I have many roses, and all are being eaten by these tiny little larva, hope you can see it on the leaf close-up. Is it a sawfly? Endelomyia aethiops? I googled all over and didn't find a lot of info on it, so hoping someone here can help. I sprayed all bushes yesterday with dishwash soap and water, but the larva are still here this morning. My wild roses are affected the worst. I am trying the BBC garden clinic message board as well, see if anyone there replies. Here's a pic of my Celestial alba:
These are grandiflorus Heirloom Sweetpeas. These date back from the 16th century, and they are so fragrant! I can smell their perfume a long way off. I have these planted with my runner beans, which seem a bit slow this year. Usually they both grow at the same pace. But I can see a few beans starting now.
Unidentified Flowering Occupant of the meadow. This is a huge plant that has giant fuzzy leaves and thistly-looking flowers filled with bees. It appeared in my mini meadow early this year, and I thought it looked interesting, so left it there. Does anyone know what it is? Is it invasive? Bad enough there are thistle-fluffies flying everywhere and rooting all over. I'm reluctant to get rid of it, I think it's a lovely looking weed.
Onion plants. They look like wierd alien plants to me, with thier clump of baby onions on top. This is my second year growing onions, so I'm a bit new at this. (I'm a bit new at any vegetable!) There is a smaller onion inbetween the alien things, that is growing seeds. Last year I planted seeds from my onion head, which are turning into nice looking onions. But the alien things? What do I do with those? I feel like they want to be planted maybe. I could try eating one.
An apple plumps up on the little cooking-apple tree. My kids knocked off half the apples with a frisbee last week, seeing as there were only four apples growing this year. A bit annoying. Ah well, maybe more next year.
This was a yummy snack, and so easy to make! It's just whole wheat bread with cream cheese and strawberries. Mouthwatering!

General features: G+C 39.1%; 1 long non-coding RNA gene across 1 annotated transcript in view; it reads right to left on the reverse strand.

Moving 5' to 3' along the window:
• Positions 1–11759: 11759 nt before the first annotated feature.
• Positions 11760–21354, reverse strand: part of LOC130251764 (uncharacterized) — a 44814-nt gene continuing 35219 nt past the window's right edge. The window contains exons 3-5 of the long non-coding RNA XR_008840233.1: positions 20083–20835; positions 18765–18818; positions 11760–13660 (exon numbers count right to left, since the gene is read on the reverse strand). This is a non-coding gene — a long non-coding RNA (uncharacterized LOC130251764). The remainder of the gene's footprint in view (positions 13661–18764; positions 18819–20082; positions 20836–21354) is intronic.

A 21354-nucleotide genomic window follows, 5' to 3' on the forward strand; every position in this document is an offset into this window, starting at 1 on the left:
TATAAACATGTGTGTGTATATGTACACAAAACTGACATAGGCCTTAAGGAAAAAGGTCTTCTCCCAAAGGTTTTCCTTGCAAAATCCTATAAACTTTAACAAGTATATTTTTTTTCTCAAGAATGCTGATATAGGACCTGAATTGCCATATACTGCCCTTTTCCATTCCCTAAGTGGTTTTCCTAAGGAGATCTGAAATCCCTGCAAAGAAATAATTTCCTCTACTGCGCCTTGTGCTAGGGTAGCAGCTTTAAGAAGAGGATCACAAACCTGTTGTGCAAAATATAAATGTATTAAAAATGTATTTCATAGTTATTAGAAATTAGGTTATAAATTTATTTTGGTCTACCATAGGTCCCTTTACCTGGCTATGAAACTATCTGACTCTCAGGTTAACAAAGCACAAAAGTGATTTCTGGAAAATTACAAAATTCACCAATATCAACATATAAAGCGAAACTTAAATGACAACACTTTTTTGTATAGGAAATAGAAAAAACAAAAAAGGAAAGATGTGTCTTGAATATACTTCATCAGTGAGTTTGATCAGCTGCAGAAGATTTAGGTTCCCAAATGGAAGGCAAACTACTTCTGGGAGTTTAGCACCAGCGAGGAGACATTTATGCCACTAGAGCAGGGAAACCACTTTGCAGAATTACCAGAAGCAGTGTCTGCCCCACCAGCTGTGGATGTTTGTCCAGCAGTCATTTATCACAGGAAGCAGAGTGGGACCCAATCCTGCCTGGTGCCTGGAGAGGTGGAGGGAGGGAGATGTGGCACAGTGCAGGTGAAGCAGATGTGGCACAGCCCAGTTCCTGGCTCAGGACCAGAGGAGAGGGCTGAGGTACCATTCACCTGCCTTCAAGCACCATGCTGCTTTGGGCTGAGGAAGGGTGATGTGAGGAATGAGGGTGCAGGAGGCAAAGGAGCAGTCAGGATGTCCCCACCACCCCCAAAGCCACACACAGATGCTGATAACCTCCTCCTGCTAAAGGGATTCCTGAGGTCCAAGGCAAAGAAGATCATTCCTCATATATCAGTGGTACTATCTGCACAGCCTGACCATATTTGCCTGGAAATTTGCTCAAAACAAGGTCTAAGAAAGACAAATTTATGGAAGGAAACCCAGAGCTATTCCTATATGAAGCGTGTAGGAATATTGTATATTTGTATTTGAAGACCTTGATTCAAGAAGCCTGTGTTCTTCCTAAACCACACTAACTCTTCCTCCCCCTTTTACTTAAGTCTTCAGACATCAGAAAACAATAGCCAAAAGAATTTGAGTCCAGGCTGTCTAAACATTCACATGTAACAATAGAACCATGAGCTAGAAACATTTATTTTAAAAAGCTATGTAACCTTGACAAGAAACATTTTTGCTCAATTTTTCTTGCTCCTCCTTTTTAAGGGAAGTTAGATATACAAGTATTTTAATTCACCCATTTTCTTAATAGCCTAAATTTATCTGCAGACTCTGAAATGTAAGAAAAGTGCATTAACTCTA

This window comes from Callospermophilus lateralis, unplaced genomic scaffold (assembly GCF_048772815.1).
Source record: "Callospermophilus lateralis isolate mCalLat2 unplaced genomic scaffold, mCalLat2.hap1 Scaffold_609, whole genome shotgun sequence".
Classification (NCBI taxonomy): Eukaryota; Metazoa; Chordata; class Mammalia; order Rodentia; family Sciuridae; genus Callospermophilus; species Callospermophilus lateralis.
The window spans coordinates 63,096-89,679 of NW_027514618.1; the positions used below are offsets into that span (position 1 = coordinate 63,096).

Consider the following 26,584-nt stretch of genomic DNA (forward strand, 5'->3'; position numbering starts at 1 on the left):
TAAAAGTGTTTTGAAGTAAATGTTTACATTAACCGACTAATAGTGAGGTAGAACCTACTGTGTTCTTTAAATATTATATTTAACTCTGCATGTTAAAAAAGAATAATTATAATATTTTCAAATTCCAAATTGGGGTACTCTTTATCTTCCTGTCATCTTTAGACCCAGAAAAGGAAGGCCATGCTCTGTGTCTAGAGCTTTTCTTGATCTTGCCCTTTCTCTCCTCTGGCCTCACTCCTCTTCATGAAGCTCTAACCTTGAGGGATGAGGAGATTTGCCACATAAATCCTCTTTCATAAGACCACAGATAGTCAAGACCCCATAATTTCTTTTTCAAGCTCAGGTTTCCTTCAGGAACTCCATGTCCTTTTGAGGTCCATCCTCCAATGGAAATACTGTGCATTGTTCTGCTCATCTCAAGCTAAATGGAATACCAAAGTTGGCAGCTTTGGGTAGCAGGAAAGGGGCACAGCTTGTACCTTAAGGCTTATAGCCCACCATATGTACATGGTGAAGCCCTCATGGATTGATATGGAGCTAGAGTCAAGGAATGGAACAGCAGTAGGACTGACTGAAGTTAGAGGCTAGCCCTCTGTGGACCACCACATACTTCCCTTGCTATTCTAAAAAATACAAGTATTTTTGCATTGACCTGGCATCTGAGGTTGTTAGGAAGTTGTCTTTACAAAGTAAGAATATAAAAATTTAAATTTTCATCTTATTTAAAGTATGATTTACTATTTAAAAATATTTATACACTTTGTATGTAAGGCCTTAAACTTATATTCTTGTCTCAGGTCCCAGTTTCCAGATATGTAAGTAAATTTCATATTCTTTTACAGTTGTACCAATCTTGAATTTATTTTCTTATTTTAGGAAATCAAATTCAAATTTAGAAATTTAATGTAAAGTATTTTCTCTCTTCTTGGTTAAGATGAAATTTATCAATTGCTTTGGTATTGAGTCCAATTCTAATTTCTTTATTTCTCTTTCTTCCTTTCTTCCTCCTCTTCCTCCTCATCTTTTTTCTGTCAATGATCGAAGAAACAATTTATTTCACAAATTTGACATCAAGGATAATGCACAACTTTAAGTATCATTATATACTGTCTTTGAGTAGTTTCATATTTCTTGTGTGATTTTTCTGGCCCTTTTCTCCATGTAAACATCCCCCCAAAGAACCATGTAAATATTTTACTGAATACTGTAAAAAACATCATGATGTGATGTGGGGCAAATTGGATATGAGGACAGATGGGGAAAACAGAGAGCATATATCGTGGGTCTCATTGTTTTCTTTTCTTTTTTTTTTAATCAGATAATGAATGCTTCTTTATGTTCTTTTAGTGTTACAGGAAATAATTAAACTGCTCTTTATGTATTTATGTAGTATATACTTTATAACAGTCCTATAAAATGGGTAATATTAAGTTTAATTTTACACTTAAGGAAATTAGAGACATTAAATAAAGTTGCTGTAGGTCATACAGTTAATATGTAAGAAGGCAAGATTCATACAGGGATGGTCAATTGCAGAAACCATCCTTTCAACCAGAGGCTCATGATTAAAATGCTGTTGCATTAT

Linanthus are tiny little flowers, in many glowing colors. I planted a bunch on the kitchen windowsil, so I can see them as I wash dishes. And when I'm outside, they are just the right hieght to look at them closely and admire them.
Some pink flowers, impatiens and silene. Silene is another tiny flower, I just love them. Some day, I am thinking I would like to make a "pixie" garden, using candy-colored itsy-bitsy flowers. Maybe next year...
These nasturtiums decided to grow in my meadow with no help from me. How do they get there?? This particular bunch has developed striped leaves, which I have never had before. Can't wait to see what the flowers will look like. I will have to save seeds, I love the leaves.
I'm not sure what these daisies are called. I have had them for years and years. And every year they come out in July to greet me. Of course, I had to bring the clump with me from the old garden, they seemed not to notice and continued to put on thier show without fail.
Why? Why does this poppy want to grow out of the tarmac? I have perfectly good empty spaces in the garden! Actually, it looks funny sitting there on its own, like it has shunned its fellow flowers, had a bit of a tiff with the sweet pea! I water it..
Woke up to see this lovely dark red poppy in the meadow this morning, had to go strait out in my pajamas to have a look.
Also in the meadow is a small patch of peppermint. I know it spreads, so I thought it would work well here. Funny, this meadow is home to a few vegetables as well, I have an old Christmas tree with beans growing up it, when the veg garden was flooding earlier this year, I put some of the seedlings here.
Acompanying me were a few cats. Here's Pippin amonst the bird's-foot trefoil.
Here's my neighbor's cat, Shed. She's hiding under a huge unknown plant, with fuzzy leaves. It's going to bloom soon, so maybe I can identify it. Very stately plant!
Yesterday evening we had the last of the cheesecake. Mmmmmmm.... It was really good, my daughter is a fantastic desert maker! Here's the recepie: 3/4 cups sugar 2 tsp vanilla 16 oz cream cheese 1 pint heavy cream a bunch of strawberries ( <- her words!)
1. cream together cheese, sugar, and vanilla 2. whip cream and fold into cheese mixture 3. blend strawberries and add to mixture 4. put in cake or pie tin, and refrigerate 6 hours 5. decorate with more strawberries, and eat!
My daughter is making a strawberry cheesecake this afternoon, we quickly picked all these before it started pelting rain! There are so many strawberries this year! Sometimes we just sit out there on the grass picking and eating...